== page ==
__Bob Werman


From: Naomi G. Cohen <RVOLF01@...>
Date: Sun, 28 Mar 93 20:12:23 IST
Subject: Re: Jews and Sports

To Avi Jacob Hyman's query about Jews and sports: I recall the stories
told in our home (I am the daughter of the late Rabbi Herbert S.
Goldstein who founded the Institutional Synagogue - which combined gym,
clubs, etc.  with Hebrew School and Shul), about playing ball with the
boys, and then comparing tsistit. Some of this is documented in the book
entitled, The Maverick Rabbi, by Aaron I. Reichel, particularly Ch. 10
Three Institutions Combined, pp. 90 ff.  Naomi G. Cohen



From: <turkel@...> (Eli Turkel)
Date: Wed, 31 Mar 93 16:41:24 +0200
Subject: Kitniyot

     Just to reiterate what I said before. Rav Moshe Feinstein seems
to feel that none of the given reasons for prohibiting kitniyot make sense
as there are too many exceptions, e.g. we eat potatoes even though
potato flour was a staple in many countries. Furthermore, we know of no
court that prohibited kitniyot and so it is only a custom that developed
over time. Rav Feinstein's conclusion is therefore only things that are
included in this custom are prohibited. Products as peanuts and cottenseed
that were not prohibited in the past (because of technical reasons) do not
become prohibited when technology changes and they are now eatable. This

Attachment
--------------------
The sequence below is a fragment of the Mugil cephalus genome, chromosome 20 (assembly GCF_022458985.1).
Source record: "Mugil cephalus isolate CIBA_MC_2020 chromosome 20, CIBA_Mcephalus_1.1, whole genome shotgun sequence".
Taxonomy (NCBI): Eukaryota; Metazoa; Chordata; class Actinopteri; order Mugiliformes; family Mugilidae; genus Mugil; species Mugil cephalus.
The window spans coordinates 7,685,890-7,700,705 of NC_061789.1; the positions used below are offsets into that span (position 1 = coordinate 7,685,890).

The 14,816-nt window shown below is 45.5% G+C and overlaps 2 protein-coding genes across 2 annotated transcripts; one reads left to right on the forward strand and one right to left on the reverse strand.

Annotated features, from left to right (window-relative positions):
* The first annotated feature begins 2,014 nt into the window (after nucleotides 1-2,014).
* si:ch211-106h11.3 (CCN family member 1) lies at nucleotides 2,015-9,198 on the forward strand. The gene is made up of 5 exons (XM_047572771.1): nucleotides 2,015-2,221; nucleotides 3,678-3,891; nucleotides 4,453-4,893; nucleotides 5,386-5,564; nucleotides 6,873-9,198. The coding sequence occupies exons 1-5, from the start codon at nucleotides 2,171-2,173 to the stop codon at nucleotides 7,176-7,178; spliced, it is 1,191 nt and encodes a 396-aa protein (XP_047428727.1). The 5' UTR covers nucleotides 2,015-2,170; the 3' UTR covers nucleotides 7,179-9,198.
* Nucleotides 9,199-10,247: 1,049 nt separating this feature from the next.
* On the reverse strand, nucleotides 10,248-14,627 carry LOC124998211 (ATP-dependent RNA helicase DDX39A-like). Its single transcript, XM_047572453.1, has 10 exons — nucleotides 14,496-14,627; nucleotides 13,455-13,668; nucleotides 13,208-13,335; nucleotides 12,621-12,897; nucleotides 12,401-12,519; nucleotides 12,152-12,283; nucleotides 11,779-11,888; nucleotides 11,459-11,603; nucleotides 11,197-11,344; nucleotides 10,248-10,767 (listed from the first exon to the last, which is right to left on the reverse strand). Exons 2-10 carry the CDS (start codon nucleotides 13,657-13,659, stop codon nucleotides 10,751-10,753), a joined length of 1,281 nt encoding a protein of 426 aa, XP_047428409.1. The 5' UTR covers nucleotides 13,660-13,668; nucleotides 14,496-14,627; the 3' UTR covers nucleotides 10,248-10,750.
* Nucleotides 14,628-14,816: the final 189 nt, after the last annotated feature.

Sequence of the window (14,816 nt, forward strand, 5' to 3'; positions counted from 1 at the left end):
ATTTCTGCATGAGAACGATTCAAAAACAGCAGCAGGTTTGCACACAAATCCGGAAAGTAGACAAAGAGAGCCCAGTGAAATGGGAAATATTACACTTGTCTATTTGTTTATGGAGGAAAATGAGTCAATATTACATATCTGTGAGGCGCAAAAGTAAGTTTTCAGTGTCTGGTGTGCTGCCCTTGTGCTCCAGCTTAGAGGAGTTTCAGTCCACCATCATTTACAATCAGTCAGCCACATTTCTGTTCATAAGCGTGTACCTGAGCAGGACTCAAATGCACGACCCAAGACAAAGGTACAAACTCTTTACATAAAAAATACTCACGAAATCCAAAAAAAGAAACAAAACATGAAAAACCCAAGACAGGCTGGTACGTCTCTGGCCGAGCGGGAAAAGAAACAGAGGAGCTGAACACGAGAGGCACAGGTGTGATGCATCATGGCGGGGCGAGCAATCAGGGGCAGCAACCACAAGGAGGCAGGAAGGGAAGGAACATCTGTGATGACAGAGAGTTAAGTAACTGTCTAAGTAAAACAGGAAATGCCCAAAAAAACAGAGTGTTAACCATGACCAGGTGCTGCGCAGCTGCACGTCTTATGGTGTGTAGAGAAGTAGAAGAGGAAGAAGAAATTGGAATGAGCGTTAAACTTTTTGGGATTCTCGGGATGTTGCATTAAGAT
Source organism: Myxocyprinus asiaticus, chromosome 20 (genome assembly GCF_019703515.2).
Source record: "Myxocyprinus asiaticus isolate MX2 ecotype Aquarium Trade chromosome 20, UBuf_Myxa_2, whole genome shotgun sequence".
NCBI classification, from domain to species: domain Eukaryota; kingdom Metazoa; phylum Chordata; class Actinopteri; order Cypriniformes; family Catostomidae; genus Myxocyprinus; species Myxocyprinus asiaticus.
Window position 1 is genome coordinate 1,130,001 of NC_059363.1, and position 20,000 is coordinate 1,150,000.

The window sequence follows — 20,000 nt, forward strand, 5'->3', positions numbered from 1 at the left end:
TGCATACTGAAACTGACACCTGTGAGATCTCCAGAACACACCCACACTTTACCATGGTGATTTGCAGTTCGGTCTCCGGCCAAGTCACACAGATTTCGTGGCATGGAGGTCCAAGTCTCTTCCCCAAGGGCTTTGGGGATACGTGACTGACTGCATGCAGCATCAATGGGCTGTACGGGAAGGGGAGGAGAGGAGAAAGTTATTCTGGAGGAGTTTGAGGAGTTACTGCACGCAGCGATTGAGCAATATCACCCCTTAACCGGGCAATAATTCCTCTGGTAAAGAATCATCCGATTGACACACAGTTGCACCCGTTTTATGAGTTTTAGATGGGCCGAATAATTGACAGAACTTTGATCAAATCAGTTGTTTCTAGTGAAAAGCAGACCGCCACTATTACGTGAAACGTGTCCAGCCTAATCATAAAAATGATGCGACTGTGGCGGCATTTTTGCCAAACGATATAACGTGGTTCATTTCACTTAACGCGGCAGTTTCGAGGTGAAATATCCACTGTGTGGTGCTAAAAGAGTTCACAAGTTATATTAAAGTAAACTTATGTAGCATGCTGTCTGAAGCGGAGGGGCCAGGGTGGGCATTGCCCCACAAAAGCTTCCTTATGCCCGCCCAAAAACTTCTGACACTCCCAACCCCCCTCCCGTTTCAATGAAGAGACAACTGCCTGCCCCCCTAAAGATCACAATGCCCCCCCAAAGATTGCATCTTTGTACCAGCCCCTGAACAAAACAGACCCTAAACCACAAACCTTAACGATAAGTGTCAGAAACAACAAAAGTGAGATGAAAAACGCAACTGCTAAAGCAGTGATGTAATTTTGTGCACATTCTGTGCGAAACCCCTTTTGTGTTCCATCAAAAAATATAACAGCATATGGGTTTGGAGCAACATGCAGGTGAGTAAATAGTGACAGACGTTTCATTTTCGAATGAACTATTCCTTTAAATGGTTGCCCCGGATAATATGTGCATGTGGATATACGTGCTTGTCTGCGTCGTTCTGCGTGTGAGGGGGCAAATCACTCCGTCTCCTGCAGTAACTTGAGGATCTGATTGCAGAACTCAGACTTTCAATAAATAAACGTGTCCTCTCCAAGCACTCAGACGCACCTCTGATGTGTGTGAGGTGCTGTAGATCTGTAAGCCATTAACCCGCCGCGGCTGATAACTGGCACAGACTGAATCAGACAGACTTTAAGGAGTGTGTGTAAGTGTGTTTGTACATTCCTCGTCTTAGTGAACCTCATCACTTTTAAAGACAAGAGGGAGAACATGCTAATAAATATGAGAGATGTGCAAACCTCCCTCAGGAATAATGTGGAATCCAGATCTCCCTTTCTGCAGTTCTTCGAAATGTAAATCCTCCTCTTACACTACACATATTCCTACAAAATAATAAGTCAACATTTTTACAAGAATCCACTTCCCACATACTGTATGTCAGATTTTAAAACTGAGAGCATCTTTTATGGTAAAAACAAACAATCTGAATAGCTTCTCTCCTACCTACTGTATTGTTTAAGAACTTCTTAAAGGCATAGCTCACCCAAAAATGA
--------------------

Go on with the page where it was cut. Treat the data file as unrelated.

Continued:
is even more so for derivatives of such products as cottenseed oil and
peanut oil. I have also heard the same in the name of Rav Lichtenstein
for sunflower oil.
      Rav Weisz and Rav Eliashiv feel that kitniyot are prohibited.
The definition of kitniyot is decided by looking at laws in many different
areas. Thus, for example, if cotten is considered kitniyot for some
halacha, e.g. kilyaim, then it is prohibited on Pesach. The fact that 
cottenseed or peanuts or soya beans were inedible for many centuries is
irrelevant according to these opinions.
      In the US the OU and most supervisions accept the opinion of Rav
Moshe Feinstein. In Israel Jerusalem Badatz, Belz and Aguda accept the
opinion of Rav Weisz and Rav Eliashiv. Rav Landa of Bnei Brak gives a
hechsher on cottenseed oil (which I bought) and I think peanut oil.



From: <turkel@...> (Eli Turkel)
Date: Sun, 28 Mar 93 15:59:46 +0200
Subject: Lo Tilbash

     While to Rav Horowitz zz'l it is given that only shomrei mitzvot
establish tol tilbash it is not that clear to me. I saw a recent article
by Rav Yehuda Henkin on women covering their hair and he makes a
distinction that for some halachot all people determine the standards
while for some halachot only religious people establish the standards,
i,e, there is a difference between daat yehudit, daat moshe and ervah.
Rav henkin does not discuss our issue in his article. It just seems to
me that lo tilbash should depend on all people while tzniut depends only
on religious people.

     A lot depends on the reason for the issur of 'lo tilbash'. If the
reason is to prevent promiscuity it makes more sense to me that it
depends on the general mode of dress. Take a hypothetical island (off of